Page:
How to Write a Good Essay in 5 Easy Steps
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How to Write a Good Essay in 5 Easy Steps

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How to Write a Good Essay in 5 Easy StepsPutting pen to paper or – ahem – hands to keyboard can be daunting for the non-wordsmiths among us. Overwhelming, anxiety-inducing, difficult, and frozen with fear are a few words that come to mind. From choosing an interesting topic and writing a slam-dunk thesis statement to keeping organized and citing sources properly, there can be a lot of moving parts in even the shortest of three-page essays. Then there’s all that grammar, spelling, and punctuation stuff. Take a deep breath then take in this super helpful advice from the experts on how to write a good essay or college paper.

First, break your essay or paper down into mini-tasks to help thwart getting overwhelmed. Did your professor assign the subject for your paper, or do you get to choose the essay topic? Is there a required length? A certain mandated citation style? Get the basics down – then get organized. Set aside your library research and reading days, block off your writing time, and keep your notes organized. And of course, plan for a rewrite or two and find a fresh-eyed classmate who can proof your work.

We asked some professors, editors, and other experts to weigh in on their top tips for how to write a good essay. Take note.

1. CHOOSE AN INTERESTING TOPIC
“In my view, a boring essay chooses a common topic, makes common connections, and uses common language. A stand-out essay, however, chooses an uncommon topic, makes uncommon connections, and uses uncommon language. ‘But I don’t have an uncommon topic!’ say some students, to which I say, ‘It’s all the more important, then, to make uncommon connections in your essay.” - Ethan Sawyer of CollegeEssayGuy.com and author of  College Essay Essentials

2. WRITE A STRONG THESIS STATEMENT
“The thesis statement is the essence of your academic essay because it announces the essay’s central claim and structure. A well-written thesis gives the reader a map, an overview, of the essay’s trajectory, making the essay easy to follow and understand. [And] it helps you—the writer—to stay on track. It’s easy to get lost in your own thoughts when you’re writing a paper, especially a long one. So, if you began to feel lost while trying to write, for example, body paragraph two of your essay, and you can’t remember what point you were trying to make, don’t worry. You have a beacon to guide you: Your thesis statement.” - Charlene Gill, Instructor of English at Austin Community College and author of  Essential Writing Skills for College and Beyond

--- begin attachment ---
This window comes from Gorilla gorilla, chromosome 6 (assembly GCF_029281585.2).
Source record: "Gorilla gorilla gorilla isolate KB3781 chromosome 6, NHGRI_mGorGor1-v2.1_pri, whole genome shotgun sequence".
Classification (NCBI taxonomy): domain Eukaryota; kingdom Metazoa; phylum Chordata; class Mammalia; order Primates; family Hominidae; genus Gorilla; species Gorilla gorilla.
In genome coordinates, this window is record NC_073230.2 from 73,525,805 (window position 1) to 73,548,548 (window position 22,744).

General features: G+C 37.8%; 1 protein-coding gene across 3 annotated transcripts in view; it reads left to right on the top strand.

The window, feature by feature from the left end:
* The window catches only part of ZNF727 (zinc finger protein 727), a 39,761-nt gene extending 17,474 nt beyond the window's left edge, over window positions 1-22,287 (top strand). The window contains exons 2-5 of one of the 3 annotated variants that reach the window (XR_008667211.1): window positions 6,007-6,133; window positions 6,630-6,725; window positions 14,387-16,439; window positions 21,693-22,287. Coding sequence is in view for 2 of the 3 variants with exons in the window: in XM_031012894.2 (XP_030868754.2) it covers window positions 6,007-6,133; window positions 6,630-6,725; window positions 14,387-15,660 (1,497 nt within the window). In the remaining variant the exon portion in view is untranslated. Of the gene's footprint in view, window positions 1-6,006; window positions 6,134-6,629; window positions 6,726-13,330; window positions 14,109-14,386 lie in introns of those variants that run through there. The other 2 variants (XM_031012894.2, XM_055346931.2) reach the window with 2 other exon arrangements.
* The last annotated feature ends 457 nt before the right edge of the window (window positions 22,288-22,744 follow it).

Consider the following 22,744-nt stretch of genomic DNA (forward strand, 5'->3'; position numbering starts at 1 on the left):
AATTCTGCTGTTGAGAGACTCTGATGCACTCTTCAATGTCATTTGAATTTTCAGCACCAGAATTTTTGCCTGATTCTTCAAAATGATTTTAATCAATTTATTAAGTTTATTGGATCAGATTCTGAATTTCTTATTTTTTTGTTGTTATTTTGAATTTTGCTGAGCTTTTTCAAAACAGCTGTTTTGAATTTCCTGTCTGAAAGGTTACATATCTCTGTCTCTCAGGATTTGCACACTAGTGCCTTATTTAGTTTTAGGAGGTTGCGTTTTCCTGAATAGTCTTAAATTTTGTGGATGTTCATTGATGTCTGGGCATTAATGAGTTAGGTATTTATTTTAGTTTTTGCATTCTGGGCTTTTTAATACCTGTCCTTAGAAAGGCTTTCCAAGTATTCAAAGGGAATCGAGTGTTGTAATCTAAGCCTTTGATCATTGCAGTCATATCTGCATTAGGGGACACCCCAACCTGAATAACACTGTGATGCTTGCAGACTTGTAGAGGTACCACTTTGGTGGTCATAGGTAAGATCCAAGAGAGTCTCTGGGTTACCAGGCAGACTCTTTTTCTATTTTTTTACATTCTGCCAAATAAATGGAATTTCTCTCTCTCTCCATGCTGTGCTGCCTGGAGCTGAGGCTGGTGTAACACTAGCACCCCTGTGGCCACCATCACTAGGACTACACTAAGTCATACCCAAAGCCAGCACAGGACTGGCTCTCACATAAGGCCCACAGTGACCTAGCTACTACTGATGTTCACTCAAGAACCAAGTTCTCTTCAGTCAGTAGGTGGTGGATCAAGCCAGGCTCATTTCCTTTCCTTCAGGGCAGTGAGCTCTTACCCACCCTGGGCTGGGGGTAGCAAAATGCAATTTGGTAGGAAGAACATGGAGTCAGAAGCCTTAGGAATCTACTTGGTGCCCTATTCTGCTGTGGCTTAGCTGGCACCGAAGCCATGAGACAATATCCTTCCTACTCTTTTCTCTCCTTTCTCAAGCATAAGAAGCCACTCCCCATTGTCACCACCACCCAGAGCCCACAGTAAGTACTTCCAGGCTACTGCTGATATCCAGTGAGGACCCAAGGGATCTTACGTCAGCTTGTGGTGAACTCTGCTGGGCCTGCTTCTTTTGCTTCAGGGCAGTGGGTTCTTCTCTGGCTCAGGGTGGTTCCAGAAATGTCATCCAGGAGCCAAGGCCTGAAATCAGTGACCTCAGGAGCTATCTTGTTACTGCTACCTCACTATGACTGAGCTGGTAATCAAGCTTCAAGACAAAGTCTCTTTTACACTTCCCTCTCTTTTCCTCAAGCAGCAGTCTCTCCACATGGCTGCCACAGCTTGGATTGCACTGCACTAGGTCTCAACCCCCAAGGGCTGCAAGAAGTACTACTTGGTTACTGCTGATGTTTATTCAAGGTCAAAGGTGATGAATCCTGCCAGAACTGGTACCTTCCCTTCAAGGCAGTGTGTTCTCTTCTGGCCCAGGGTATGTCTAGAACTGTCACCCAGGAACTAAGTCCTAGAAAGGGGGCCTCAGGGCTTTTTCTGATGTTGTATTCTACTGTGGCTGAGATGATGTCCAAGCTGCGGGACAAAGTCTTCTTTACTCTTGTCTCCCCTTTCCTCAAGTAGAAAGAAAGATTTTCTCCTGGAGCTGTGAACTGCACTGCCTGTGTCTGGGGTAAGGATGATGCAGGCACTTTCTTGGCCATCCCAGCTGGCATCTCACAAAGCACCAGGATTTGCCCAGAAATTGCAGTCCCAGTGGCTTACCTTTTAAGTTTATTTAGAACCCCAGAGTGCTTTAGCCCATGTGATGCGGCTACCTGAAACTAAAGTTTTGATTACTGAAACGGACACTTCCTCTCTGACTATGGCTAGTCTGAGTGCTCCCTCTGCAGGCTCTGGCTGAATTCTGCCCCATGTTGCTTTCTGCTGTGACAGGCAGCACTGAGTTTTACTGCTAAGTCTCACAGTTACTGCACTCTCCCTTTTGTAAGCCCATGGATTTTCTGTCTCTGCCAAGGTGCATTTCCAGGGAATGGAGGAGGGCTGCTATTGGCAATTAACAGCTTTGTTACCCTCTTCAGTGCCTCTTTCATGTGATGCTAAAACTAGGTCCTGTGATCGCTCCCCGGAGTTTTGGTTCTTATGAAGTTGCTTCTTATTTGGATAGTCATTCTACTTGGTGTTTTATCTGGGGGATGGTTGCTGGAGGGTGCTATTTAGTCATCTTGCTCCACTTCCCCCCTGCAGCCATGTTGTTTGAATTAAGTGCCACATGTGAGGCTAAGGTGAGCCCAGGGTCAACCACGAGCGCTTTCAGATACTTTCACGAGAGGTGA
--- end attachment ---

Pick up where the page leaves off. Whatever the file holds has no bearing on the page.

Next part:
3. SUPPORT YOUR THESIS WITH YOUR ARGUMENTS
“Use your introduction to situate your argument in the wider critical debate. So, if you’re writing on Keats and gender, for example, you might give a few words from Critic X on the poet’s construction of masculinity and a phrase or two from Critic Y on Keats’s representation of women. Then indicate your own ‘slant’ on this debate. In other words, where do you stand? Is your essay going to support Critical Perspective X over Critical Perspective Y, or develop a new set of perspectives?” - Professor Richard Marggraf Turley, Aberystwyth University and author of  Writing Essays: A Guide for Students in English and the Humanities

4. CITE YOUR SOURCES
“Supporting your point is critical to a well-written essay. Supporting those points using another author’s work is completely acceptable. However, often writers accidentally plagiarize another’s work because they simply do not know how to appropriately cite their source. When using another author’s work to support your own, you must paraphrase and use your own words or put the exact words of the author in quotation marks. Even after paraphrasing or putting the information in quotation marks, you still need to credit the author, and how you do so depends on the citation style you are using – APA, MLA, etc.” - Dr. Joanna Simpson, Mentor Manager at Tutor.com/The Princeton Review Academic Tutoring

5. PROOF, PROOF, PROOF!
“Proofread your finished work with a fresh eye—preferably someone else’s. Not even professional copyeditors and proofreaders trust themselves to proof their own writing. The writer knows too well what’s supposed to be on the page, and the mind tends to supply it whether it’s there or not. So ask a friend to trade essays for proofreading. Or at least let your essay sit for a day or two before you take a final look at it.” - Carol Saller, Editor of The Chicago Manual of Style Online Q&A and author of  The Subversive Copy Editor




BOOKS TO HELP YOU WRITE A GOOD ESSAY

College Essay Essentials by Ethan Sawyer  978149263512 Writing Essays: A Guide for Students in English and the Humanities by Richard Marggraf Turley 9781138916692  Essential Writing Skills for College and Beyond 9781599637594 Writing Smart by Marcia Lerner The Princeton Review 978-0375762178 The Subversive Copyeditor by Carol Saller 9780226240077





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